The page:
reviews by Charlie Wentling
writer: Barbara Kesel
artists: June Brigman and Drew Geraci
has seized the opportunity provided her by her uncle Ilahn's
disappearance. Everyone believes that Sephie killed him. At
first she denied it, but now she is using the common misconception
to her advantage. Sephie goes to the island of Cadador, Ilahn's
former stronghold, tells everyone there that she is now in
charge, and when anyone disagrees with her proclamation she
uses her powers to force them to back down.
the obvious story direction would have been for Sephie to
finally take control of Meridian, seizing Cadador instead
makes an interesting twist. A surprising subplot has Sephie
finding one of her dead mother's art books. She gets to see
how her mother pictured that she would turn out as well as
the man her mother thought she would marry. It isn't Jad.
man starts spreading lies about Sephie, setting up conflict
for the future. Now that Ilahn is at least temporarily gone,
the future is wide open for Sephie and this book. This series
has improved since the showdown with its main villain.
writer: Ron Marz
artists: Bart Sears and Mark Pennington
and his companions are under siege in Obo-San's old monastery.
Then the emperor of neighboring country Shinacea sends in
one of his demonic agents to claim Obo-San's weapon of heaven.
Ripping through the monks of the monastery, the demon cannot
be harmed by normal weapons. Obo-San tries to use his sigil
against the demon, but that also proves ineffective.
must choose between using the weapon of heaven and keeping
the promise that he made to himself to only use it against
the gods. The darker artwork that Sears uses on this series
is radically different than his normal style. While it may
not be to all tastes, the colorful two-page spread that shows
Obo-San making his decision is nothing short of spectacular.
direction of this series seems to be shifting. Rather than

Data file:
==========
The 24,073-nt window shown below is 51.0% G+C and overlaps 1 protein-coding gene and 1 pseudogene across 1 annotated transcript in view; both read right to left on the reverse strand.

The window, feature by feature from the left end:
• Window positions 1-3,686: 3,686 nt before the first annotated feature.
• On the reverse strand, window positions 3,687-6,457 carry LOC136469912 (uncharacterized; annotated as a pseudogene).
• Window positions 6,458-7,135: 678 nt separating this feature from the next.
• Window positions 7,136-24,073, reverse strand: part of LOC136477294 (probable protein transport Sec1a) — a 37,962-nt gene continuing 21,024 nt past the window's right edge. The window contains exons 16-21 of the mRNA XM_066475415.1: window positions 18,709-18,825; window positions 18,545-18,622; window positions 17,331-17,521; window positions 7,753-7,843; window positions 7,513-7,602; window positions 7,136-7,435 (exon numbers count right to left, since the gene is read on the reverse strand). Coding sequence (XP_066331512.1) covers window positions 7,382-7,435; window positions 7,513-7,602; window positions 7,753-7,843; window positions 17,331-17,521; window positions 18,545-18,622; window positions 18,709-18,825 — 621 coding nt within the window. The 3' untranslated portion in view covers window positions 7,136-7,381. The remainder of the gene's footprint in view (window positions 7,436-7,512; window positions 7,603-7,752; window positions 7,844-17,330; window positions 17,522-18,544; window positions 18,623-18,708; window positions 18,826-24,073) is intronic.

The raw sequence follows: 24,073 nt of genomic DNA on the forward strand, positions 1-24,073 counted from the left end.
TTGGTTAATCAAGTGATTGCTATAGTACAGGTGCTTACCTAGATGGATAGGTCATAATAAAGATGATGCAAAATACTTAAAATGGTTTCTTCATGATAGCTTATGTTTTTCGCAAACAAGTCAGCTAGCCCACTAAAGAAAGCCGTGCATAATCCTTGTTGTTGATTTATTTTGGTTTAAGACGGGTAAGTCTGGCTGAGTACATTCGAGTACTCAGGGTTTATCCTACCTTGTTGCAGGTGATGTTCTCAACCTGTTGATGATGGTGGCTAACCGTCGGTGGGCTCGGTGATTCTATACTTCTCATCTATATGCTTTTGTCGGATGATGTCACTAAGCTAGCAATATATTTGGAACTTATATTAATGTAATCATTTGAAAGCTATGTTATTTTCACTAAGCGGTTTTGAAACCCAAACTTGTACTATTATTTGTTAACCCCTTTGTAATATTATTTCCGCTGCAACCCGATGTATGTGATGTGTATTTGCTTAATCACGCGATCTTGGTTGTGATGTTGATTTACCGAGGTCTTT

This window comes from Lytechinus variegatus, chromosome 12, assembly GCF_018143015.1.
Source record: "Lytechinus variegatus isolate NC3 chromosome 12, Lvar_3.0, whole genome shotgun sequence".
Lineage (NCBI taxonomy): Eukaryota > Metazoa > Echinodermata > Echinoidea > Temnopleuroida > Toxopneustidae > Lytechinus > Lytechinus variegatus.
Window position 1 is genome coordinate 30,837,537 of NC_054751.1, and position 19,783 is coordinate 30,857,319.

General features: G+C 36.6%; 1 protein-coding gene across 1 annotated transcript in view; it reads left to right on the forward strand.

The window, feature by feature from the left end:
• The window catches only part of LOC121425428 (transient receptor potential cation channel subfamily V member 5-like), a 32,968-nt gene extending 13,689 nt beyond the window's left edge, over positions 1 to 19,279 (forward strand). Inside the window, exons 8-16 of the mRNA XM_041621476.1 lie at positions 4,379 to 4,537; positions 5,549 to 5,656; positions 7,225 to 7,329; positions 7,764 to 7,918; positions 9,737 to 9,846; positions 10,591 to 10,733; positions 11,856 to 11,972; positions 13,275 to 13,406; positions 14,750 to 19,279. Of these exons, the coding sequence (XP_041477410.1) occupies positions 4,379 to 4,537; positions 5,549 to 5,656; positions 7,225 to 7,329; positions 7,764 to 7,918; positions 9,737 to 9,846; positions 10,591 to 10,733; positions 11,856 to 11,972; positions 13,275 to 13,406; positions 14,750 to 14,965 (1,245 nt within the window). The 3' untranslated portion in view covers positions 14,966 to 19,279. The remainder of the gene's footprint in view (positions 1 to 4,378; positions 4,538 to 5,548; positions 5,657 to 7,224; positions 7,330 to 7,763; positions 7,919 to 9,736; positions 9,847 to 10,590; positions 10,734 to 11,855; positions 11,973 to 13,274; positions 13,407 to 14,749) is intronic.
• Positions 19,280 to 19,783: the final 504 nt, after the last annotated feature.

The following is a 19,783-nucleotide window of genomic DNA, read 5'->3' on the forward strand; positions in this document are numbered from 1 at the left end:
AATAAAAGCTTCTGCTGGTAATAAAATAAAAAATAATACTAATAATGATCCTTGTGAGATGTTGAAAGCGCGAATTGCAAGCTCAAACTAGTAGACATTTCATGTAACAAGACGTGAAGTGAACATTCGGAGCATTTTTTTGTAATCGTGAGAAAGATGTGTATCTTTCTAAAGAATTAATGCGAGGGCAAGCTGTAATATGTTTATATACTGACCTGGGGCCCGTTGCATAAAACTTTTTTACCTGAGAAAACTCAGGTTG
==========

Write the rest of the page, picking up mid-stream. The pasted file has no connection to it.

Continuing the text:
Obo-San versus the world, at least in the next few months
it seems like there will be clashing armies and large-scale
death and destruction as Shinacea once again invades Nayado.
writers: Mark Waid and Scott Beatty
artists: Paul Ryan and Mike Perkins
the disappointment of Ruse #10, this latest issue is
an improvement. The story of how Simon met Malcolm Lightbourne
is told in a flashback that takes the entire issue.
Lightbourne was the famous detective and Simon merely a college
student. After helping the police with a murder investigation,
Simon is approached by Lightbourne, who then offers to take
Simon as his apprentice. The relationship takes a turn for
the worse when the two of them are hired to recover a gem
called the enigmatic prism.
the younger Simon Archard adds a lot to his character. He
was not originally quite as aloof as he is today. Over a period
of time, Lightbourne's influence changed Simon in different
ways, some good and some bad.
nice touch is the clever use of Simon's cane. Although a lot
of background about Simon is given, some new mysteries are
does a better job with the dialogue in his second issue. Guest
art comes from Paul Ryan, in his second CrossGen appearance
in two weeks. As with Crux last week, his work is excellent.
If he's available and interested, CrossGen should hire him